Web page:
Pizza Hut workers in Dunedin have battled for their rights against the bosses and won.
Dunedin’s two Pizza Hut stores were recently sold to new bosses. Upon taking ownership of the stores, the new bosses tried to force all the workers to sign new, individual contracts with inferior terms and conditions and a 90 day fire at will probationary period. This would be laughable if it wasn’t so outrageous - at the North D store the workers have been there for between two and eight years, and without a doubt know the job much better than their new employers!
What the manager clearly didn’t take into account was that these workers are union members. Both sites are Unite Union strongholds - the workers are staunch, aware of their rights, and aware of both the need to fight back and the power they have when they do so. All the workers refused to sign the new contracts, and today they walked off the job in protest.
Word went out to other trade unions, activists and community groups, and a picket was called for 4pm. Everyone was ready to go, ready to get out there for as long as it took to defeat this attack and defend the rights of Pizza Hut workers, but as it turned out the fight we were expecting never came. The bosses caved in, and early in the afternoon they made contact with the union and offered to sign a revised contract.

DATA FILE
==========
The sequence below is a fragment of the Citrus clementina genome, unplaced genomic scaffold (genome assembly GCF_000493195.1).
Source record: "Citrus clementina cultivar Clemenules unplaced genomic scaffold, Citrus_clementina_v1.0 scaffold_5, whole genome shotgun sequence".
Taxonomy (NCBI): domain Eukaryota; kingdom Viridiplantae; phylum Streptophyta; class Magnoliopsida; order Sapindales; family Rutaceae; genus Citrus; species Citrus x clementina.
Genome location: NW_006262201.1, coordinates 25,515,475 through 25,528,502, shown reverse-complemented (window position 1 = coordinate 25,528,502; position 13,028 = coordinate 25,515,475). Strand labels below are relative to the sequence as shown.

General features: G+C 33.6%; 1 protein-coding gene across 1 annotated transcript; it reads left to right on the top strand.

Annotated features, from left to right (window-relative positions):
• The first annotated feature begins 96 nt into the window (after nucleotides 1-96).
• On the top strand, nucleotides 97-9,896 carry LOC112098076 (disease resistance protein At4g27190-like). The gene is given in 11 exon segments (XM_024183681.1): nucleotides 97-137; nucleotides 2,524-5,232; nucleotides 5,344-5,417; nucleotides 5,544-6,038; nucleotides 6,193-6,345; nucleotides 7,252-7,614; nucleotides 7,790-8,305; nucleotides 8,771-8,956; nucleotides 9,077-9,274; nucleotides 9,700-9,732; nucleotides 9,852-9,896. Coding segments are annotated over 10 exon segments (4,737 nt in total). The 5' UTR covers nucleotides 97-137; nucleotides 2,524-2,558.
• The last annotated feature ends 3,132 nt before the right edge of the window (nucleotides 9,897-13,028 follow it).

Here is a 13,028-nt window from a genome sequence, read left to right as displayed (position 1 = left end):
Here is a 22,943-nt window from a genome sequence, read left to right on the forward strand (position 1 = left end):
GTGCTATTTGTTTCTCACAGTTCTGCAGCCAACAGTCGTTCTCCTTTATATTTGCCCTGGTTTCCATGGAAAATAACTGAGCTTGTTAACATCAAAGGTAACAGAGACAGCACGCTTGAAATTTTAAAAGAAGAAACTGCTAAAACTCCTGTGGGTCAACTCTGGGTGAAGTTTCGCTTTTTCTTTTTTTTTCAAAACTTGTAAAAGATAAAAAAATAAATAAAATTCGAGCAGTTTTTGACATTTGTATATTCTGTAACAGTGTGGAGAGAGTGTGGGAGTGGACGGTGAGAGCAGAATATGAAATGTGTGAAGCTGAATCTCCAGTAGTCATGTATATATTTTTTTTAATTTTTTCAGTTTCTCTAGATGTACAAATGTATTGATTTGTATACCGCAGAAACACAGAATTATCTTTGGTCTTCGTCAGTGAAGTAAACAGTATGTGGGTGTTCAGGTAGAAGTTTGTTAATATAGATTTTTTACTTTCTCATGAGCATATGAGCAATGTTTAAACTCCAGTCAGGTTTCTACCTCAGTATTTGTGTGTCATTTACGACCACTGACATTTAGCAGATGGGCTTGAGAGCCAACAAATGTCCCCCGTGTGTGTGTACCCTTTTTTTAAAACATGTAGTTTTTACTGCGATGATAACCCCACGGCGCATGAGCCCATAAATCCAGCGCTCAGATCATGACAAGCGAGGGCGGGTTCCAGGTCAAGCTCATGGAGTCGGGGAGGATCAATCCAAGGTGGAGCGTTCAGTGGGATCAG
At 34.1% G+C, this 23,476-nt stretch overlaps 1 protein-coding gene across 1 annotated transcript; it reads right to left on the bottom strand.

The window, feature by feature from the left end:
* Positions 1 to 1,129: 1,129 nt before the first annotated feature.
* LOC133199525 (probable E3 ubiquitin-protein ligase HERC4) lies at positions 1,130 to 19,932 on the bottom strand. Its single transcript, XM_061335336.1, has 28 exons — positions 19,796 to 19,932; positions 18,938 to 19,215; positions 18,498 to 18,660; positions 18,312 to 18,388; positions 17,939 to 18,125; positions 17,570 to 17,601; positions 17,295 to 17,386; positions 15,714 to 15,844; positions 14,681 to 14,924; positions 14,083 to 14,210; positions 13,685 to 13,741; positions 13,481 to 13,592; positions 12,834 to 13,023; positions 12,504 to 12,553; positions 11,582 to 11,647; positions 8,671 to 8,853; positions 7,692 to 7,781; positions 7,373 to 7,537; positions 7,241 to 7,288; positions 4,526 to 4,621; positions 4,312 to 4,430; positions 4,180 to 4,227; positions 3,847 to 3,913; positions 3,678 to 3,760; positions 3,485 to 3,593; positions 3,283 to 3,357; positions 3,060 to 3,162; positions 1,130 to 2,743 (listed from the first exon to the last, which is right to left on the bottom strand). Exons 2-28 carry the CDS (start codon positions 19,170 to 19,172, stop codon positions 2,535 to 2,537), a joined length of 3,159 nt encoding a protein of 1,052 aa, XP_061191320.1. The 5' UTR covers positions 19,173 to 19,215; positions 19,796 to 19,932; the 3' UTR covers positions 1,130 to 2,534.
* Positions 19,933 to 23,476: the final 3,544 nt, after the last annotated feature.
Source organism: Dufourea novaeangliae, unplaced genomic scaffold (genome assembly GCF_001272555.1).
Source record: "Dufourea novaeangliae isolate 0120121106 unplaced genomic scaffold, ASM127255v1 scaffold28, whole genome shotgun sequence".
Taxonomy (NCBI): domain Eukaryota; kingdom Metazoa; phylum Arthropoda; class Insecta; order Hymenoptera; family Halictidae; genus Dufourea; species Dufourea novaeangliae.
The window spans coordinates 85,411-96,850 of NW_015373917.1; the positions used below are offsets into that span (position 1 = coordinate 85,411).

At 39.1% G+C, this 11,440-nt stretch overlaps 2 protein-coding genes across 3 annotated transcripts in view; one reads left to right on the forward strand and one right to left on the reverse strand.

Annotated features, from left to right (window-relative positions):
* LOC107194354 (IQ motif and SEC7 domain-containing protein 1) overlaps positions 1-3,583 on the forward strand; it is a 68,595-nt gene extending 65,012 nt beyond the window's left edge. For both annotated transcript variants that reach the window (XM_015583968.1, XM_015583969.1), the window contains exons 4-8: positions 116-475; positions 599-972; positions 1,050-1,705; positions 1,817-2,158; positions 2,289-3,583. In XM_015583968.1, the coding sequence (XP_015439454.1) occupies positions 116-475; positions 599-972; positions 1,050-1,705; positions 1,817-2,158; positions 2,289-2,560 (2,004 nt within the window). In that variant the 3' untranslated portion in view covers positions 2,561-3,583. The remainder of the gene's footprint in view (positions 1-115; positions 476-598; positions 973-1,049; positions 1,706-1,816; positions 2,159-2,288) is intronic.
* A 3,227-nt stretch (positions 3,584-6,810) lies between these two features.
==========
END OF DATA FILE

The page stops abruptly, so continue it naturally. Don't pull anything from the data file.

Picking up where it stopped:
This contract won a 3% pay increase for all the workers inside the shop, which will hopefully make life a bit easier on the next trip to the supermarket. The 90 day fire at will clause was dropped entirely. And most significantly of all, a $1 pay increase was won for all the delivery drivers, amounting to almost a 20% pay increase! This is a major victory, because Pizza Hut insists on classifying its drivers as ‘independent contractors’ rather than employees, which makes it illegal for them to join Unite Union and be a part of a collective contract. The drivers are paid just $5 per delivery, and often have to wait for hours between deliveries, leaving them with a constantly changing and constantly low take home pay. For them to win a pay increase through union action is a landmark victory that hopefully sets a precedent for Pizza Huts around New Zealand.
This is the second victory Dunedin Unite members have won in recent weeks. Julie Tyler was threatened with dismissal for pointing out on Facebook that Burger King workers are “overworked and underpaid”, a threat that was defeated after a publicity campaign was launched in her defence by union supporters and a picket line was set up outside her store. Word is spreading around Dunedin and the employers had better start listening - don’t mess with Unite members. They don’t know how to roll over, but they do know how to put up a bloody good fight.